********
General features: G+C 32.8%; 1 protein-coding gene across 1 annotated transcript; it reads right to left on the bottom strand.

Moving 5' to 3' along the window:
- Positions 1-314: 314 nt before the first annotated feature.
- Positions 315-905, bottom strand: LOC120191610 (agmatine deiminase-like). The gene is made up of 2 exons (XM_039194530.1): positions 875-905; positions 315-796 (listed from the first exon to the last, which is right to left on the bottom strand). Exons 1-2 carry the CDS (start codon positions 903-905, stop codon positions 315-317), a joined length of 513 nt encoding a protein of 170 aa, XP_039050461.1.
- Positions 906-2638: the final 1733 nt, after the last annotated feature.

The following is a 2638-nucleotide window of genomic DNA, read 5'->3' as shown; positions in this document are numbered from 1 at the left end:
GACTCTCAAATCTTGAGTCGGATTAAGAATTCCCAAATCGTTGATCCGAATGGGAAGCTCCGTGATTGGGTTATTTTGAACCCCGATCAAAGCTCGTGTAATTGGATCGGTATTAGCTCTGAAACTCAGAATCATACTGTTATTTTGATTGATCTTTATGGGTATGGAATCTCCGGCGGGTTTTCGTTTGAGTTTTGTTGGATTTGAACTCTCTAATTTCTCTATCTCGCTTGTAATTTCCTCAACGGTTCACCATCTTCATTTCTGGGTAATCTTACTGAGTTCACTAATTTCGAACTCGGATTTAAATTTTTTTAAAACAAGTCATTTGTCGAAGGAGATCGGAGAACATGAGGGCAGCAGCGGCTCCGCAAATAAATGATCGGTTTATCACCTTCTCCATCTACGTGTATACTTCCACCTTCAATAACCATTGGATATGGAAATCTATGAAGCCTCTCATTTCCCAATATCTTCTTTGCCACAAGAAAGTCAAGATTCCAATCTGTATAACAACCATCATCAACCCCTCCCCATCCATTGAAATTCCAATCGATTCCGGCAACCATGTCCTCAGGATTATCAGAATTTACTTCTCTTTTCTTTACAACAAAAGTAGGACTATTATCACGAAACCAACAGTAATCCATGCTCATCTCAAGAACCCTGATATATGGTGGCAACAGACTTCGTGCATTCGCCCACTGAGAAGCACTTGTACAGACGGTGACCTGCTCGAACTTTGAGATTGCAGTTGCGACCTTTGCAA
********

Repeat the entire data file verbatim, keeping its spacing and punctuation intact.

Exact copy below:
General features: G+C 32.8%; 1 protein-coding gene across 1 annotated transcript; it reads right to left on the bottom strand.

Moving 5' to 3' along the window:
- Positions 1-314: 314 nt before the first annotated feature.
- Positions 315-905, bottom strand: LOC120191610 (agmatine deiminase-like). The gene is made up of 2 exons (XM_039194530.1): positions 875-905; positions 315-796 (listed from the first exon to the last, which is right to left on the bottom strand). Exons 1-2 carry the CDS (start codon positions 903-905, stop codon positions 315-317), a joined length of 513 nt encoding a protein of 170 aa, XP_039050461.1.
- Positions 906-2638: the final 1733 nt, after the last annotated feature.

The following is a 2638-nucleotide window of genomic DNA, read 5'->3' as shown; positions in this document are numbered from 1 at the left end:
GACTCTCAAATCTTGAGTCGGATTAAGAATTCCCAAATCGTTGATCCGAATGGGAAGCTCCGTGATTGGGTTATTTTGAACCCCGATCAAAGCTCGTGTAATTGGATCGGTATTAGCTCTGAAACTCAGAATCATACTGTTATTTTGATTGATCTTTATGGGTATGGAATCTCCGGCGGGTTTTCGTTTGAGTTTTGTTGGATTTGAACTCTCTAATTTCTCTATCTCGCTTGTAATTTCCTCAACGGTTCACCATCTTCATTTCTGGGTAATCTTACTGAGTTCACTAATTTCGAACTCGGATTTAAATTTTTTTAAAACAAGTCATTTGTCGAAGGAGATCGGAGAACATGAGGGCAGCAGCGGCTCCGCAAATAAATGATCGGTTTATCACCTTCTCCATCTACGTGTATACTTCCACCTTCAATAACCATTGGATATGGAAATCTATGAAGCCTCTCATTTCCCAATATCTTCTTTGCCACAAGAAAGTCAAGATTCCAATCTGTATAACAACCATCATCAACCCCTCCCCATCCATTGAAATTCCAATCGATTCCGGCAACCATGTCCTCAGGATTATCAGAATTTACTTCTCTTTTCTTTACAACAAAAGTAGGACTATTATCACGAAACCAACAGTAATCCATGCTCATCTCAAGAACCCTGATATATGGTGGCAACAGACTTCGTGCATTCGCCCACTGAGAAGCACTTGTACAGACGGTGACCTGCTCGAACTTTGAGATTGCAGTTGCGACCTTTGCAA